No Wires Needed

  • About this Collection

    Some of the most popular exhibits at the Fair demonstrated the sending of messages over land and water without using any wires.

    The new invention of wireless telegraphy was attracting lots of interest at the turn of the century. The Fair would be remembered as the first one to demonstrate the growing potential of this new technology.

    Fair-goers watched messages being sent and received at exhibits in several of the palaces. Or, while walking around the Fairgrounds they could see the seven wireless telegraph stations operated by the DeForest Wireless Telegraph Company.

    Lee DeForest the mastermind behind the stations received the grand prize medal for general excellence in wireless telegraphy on Electricity Day.

    The largest of the Deforest wireless towers appears in the background of this picture. After an exciting ride to the top of this 300-foot tower, fairgoers would watch the operator inside an office at the top as he sent messages to Chicago over 300 miles away. Daily messages were also sent from this tower to two St. Louis afternoon newspapers detailing Fair activities.

    Even fair-goers who were not interested in this new wireless technology enjoyed riding the elevators to the top of the tower and getting an exciting view of the Fairgrounds and much of St. Louis City and County.

  • Plaza of Orleans, view northward

    The DeForest Wireless Telegraph tower appears in the background. It allowed communication between St. Louis and Chicago, Springfield, and Kansas City.

  • East lagoon and Plaza of Orleans from roof of East Pavilion, Louisiana Purchase Exposition

  • From wireless telegraph tower west over huge Manufactures building to the Pike, World's Fair

    This lofty standpoint is up on the steel structure of the DeForest Wireless Telegraph Tower from which messages are continually being sent across the country, even as far as Chicago, three hundred miles away to the northeast. The larger part of the Fair reservation lies off at your left; you are looking now over some of the northernmost buildings and away out over the suburbs of St. Louis towards Kansas City, two hundred and fifty miles away. The lady with the opera glasses is admiring Festival Hall on the hill above the Grand Basin off at your left.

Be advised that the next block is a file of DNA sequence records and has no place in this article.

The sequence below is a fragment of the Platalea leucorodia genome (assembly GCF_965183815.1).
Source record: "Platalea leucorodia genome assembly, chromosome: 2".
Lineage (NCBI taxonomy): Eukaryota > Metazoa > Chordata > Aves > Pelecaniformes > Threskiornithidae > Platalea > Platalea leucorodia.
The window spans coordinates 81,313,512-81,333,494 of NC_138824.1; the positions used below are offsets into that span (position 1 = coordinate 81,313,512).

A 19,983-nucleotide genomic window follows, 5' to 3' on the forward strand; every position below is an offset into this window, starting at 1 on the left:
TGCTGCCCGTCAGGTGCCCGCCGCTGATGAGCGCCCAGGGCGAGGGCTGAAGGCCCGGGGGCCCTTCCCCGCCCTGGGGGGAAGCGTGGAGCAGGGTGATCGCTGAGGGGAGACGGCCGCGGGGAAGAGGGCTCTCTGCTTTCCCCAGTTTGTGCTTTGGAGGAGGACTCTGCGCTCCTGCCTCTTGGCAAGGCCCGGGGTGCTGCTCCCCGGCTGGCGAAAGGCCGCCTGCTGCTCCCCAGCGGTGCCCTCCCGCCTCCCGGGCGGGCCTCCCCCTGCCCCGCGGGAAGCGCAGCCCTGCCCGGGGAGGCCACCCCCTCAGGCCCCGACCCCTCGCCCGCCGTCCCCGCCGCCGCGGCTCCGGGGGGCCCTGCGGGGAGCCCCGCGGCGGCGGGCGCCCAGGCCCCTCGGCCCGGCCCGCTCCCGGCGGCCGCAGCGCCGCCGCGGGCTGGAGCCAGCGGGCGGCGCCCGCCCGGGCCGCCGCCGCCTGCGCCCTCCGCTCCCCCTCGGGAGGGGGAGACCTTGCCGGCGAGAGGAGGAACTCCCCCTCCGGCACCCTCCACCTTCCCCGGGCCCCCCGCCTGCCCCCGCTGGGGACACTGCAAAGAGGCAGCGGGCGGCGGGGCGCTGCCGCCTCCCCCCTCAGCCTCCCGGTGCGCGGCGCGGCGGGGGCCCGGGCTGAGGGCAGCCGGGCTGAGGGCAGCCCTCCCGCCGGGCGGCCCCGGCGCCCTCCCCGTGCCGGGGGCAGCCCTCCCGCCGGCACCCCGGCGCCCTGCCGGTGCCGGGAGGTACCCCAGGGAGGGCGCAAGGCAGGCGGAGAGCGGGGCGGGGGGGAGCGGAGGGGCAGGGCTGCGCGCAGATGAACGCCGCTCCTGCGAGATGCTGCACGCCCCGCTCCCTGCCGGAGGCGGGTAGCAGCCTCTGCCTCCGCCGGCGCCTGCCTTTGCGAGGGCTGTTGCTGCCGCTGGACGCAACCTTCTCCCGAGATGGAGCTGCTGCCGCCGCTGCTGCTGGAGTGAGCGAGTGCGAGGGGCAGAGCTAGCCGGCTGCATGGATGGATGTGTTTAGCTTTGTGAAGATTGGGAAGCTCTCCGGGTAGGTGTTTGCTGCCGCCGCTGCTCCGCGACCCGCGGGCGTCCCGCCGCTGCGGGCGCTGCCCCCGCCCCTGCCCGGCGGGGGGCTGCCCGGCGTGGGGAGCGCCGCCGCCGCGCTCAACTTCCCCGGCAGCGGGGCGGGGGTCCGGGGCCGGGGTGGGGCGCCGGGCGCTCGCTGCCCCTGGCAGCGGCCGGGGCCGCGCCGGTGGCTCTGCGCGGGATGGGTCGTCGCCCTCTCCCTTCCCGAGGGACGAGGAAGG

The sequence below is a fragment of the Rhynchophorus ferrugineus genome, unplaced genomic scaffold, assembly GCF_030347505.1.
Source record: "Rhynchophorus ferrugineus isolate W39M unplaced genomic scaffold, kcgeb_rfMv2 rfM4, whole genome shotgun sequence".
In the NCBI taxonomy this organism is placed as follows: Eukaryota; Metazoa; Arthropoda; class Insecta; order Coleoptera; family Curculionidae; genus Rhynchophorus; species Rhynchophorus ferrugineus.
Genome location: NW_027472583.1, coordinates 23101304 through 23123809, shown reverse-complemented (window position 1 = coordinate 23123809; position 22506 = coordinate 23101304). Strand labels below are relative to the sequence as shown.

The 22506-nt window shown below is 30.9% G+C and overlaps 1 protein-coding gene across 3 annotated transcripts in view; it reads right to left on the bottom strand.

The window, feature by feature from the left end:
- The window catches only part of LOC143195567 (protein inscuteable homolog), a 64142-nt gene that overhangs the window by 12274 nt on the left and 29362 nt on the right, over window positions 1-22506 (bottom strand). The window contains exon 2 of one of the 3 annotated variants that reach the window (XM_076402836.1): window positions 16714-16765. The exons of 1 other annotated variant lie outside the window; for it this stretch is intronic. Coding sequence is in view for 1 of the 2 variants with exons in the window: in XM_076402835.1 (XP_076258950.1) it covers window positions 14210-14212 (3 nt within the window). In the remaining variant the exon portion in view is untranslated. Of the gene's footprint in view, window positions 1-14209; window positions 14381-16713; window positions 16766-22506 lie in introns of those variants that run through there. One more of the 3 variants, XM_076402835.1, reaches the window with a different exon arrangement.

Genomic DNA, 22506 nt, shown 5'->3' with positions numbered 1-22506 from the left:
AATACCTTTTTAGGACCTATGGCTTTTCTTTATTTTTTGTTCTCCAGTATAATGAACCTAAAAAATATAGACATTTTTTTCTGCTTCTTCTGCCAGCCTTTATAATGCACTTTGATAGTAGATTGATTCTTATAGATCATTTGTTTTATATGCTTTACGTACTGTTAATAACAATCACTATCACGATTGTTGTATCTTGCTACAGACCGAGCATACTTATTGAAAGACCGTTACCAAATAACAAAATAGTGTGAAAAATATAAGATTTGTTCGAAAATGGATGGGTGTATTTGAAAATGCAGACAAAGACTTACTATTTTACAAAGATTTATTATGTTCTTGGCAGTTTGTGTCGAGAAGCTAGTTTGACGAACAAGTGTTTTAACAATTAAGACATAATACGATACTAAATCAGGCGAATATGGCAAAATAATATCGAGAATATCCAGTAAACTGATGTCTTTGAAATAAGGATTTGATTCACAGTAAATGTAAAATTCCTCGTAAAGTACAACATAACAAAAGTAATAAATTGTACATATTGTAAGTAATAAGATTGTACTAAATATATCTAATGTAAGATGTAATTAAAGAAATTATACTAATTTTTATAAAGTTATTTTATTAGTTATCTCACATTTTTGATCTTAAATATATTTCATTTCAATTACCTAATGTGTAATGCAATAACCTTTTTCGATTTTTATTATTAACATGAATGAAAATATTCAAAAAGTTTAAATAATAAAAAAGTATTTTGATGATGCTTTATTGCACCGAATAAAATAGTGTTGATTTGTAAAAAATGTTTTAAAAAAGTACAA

• Over bridge-spanned lagoon to Telegraph Tower (Mines bldg. at right with obelisks), World's Fair

    That 300 ft. steel tower straight ahead demonstrates one of the most stupendous marvels of the age. It belongs to the DeForest Wireless Telegraph Company and from transmitters up there in the cage at the top messages are successfully sent at the rate of forty words a minute to Chicago, three hundred miles away straight ahead beyond that far horizon. Similar messages have gone from here to Cleveland, five hundred miles away beyond the Mines building.

  • Palace of Manufactures, with DeForest tower on right

  • Plaza of Orleans and East Pavilion from Wireless Telegraph Tower, Louisiana Purchase Exposition

    Taken from a point 150 feet high, half way up the tower, this view shows the Plaza of Orleans which lies east of the Plaza of St. Louis as the Plaza of St. Anthrony lies on the west.

  • Ticket : American DeForest Wireless Telegraph Co., World's Fair, St. Louis, 1904, pass

    The 'season pass' was issued to Frederick M. Crunden, librarian of St. Louis Public Library. The pass was signed by L.Z. Harrison, manager of the DeForest Wireless Telegraph Co., and the company's president, Abraham White.

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